New research into the safety of electric vehicle batteries

Researchers at Graz University of Technology have discovered that the safety of electric vehicle batteries increases as they get older.

New studies conducted at Graz University of Technology (TU Graz) indicate that electric vehicle batteries are less dangerous as they age. The team now intend to define parameters for the subsequent use of discarded batteries.

As part of a project called ‘SafeBattery,’ the researchers have been studying the performance of lithium-based batteries in electric vehicles under crash loads for the past four years.

“The performance of new battery cells is largely known, so we dealt with the entire life cycle,” explained Christian Ellersdorfer, project manager at the Institute of Vehicle Safety.

Along with industry partners, the group has conducted research into scenarios that batteries may experience during their lifespan, such as vibrations and strong accelerations caused by parking bumps, serious accidents, and the constant charging and discharging of batteries.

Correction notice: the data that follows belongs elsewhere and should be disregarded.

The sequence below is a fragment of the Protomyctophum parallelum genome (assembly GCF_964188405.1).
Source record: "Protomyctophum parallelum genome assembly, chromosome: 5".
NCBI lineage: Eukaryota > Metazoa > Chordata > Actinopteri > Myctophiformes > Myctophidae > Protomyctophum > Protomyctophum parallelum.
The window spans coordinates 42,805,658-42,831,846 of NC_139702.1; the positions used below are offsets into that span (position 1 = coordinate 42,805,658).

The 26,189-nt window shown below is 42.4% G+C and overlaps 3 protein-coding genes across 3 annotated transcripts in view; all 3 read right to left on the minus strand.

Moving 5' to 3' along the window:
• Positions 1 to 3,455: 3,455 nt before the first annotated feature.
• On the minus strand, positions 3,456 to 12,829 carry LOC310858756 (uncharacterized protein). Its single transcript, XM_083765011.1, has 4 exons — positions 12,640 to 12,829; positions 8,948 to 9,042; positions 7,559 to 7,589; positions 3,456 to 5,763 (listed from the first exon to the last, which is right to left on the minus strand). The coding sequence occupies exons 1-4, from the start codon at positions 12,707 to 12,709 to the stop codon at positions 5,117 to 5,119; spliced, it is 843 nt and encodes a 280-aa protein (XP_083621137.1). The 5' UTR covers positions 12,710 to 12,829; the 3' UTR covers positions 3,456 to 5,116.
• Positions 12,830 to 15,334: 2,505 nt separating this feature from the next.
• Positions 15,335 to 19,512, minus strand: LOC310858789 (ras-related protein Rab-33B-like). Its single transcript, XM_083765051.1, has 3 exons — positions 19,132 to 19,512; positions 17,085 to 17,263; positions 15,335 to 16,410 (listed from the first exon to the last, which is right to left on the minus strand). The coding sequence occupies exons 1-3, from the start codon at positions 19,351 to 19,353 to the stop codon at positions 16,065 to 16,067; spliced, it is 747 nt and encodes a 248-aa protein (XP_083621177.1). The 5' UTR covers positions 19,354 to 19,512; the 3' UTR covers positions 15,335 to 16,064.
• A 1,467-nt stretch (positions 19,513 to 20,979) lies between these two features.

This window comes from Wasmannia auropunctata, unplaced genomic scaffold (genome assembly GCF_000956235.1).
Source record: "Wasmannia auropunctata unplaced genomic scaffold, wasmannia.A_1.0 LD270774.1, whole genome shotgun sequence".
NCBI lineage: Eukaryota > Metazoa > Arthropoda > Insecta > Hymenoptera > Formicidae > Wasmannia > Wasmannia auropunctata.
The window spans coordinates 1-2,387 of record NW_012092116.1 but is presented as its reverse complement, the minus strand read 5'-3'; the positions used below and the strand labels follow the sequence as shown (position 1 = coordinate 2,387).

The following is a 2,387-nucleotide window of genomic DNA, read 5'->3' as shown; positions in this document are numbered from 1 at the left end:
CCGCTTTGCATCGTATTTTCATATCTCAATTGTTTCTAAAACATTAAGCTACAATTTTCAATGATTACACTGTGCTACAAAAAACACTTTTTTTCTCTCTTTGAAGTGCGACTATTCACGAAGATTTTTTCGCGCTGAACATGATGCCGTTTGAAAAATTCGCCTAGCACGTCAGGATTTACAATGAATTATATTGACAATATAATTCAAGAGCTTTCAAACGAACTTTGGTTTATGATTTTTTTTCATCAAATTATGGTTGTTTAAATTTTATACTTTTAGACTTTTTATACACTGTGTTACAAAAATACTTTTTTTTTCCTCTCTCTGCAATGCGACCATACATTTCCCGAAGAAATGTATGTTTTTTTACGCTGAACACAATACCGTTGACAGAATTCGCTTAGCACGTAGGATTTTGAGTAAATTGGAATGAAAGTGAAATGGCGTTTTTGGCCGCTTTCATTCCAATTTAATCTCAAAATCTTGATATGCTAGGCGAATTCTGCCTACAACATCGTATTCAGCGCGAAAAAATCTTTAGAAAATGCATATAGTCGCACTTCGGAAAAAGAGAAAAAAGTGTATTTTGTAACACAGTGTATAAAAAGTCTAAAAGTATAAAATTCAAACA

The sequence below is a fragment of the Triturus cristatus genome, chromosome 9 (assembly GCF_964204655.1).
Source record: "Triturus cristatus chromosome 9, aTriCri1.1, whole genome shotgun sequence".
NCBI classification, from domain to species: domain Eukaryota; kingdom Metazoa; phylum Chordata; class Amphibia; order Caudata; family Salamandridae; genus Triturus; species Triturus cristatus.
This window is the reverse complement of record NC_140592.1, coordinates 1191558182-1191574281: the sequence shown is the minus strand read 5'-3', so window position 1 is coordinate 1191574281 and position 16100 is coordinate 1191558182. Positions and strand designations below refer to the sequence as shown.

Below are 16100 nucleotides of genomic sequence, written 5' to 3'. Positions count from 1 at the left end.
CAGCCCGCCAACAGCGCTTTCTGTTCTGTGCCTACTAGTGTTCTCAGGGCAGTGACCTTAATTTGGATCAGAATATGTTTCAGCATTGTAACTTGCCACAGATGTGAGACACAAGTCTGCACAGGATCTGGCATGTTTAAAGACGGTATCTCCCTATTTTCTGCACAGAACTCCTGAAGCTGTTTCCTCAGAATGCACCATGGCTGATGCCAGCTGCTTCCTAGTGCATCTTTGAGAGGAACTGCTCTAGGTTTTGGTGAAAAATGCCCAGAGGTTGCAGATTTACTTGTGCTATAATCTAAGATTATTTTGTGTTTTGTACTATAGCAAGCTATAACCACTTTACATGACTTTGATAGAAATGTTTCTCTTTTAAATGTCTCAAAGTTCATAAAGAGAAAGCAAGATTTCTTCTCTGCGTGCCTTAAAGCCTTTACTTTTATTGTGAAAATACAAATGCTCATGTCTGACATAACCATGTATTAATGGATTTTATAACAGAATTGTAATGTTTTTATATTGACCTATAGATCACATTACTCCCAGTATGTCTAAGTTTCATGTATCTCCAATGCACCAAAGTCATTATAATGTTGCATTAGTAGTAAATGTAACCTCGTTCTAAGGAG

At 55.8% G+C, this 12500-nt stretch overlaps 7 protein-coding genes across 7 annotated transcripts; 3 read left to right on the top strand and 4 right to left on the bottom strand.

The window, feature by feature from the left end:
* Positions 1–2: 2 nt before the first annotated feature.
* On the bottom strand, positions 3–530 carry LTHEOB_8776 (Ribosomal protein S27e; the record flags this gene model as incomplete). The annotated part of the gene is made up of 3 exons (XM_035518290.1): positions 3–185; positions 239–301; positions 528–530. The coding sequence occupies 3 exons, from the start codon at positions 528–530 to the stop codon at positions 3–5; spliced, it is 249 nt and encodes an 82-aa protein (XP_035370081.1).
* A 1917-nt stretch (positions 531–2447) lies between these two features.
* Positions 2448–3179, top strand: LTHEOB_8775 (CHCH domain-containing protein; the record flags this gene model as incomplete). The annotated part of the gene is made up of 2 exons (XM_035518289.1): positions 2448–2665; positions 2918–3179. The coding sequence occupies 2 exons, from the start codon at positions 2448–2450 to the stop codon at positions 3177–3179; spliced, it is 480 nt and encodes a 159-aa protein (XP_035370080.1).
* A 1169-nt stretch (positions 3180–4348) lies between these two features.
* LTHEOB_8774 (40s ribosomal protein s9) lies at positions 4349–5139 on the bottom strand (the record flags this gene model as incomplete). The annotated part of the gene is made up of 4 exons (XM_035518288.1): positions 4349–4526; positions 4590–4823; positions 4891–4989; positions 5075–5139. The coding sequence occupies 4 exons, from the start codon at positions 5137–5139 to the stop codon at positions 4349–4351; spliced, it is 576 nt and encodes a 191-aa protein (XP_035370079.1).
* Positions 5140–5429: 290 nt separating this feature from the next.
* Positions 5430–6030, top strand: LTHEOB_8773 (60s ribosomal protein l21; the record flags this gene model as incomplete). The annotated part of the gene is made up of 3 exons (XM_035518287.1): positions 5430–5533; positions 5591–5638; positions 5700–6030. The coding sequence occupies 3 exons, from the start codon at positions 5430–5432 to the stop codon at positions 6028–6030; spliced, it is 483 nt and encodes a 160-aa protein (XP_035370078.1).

Employing a range of techniques including crash tests, simulation models, and calculation methods, the researchers have concluded that vibrations and accelerations scarcely impact the behaviour of batteries.

However, constant charging and discharging of the battery results in more significant mechanical and electrical changes; battery cells aged in this way have a higher stiffness under mechanical load.

“But the changes don’t necessarily mean that batteries become more dangerous with age. On the contrary. The sum of the influences makes them safer over time because they also lose electrical energy,” said Ellersdorfer.

The team’s studies indicate that cells with decreased capacity content have a reduced course of thermal runaway in the case of internal short circuit. The reduced energy potential of older electric vehicle batteries reduces the potential of accidental battery fires, and thus their safety.

As a result of the group’s findings, manufacturers know what to expect from a battery cell, therefore facilitating material-saving designs and greater efficiency.

“Until now, the battery was installed in such a way that deformations could be ruled out in every conceivable scenario. Now manufacturers can make better use of the installation space. And safety checks on a new cell are valid for the life of the battery,” added Ellersdorfer.

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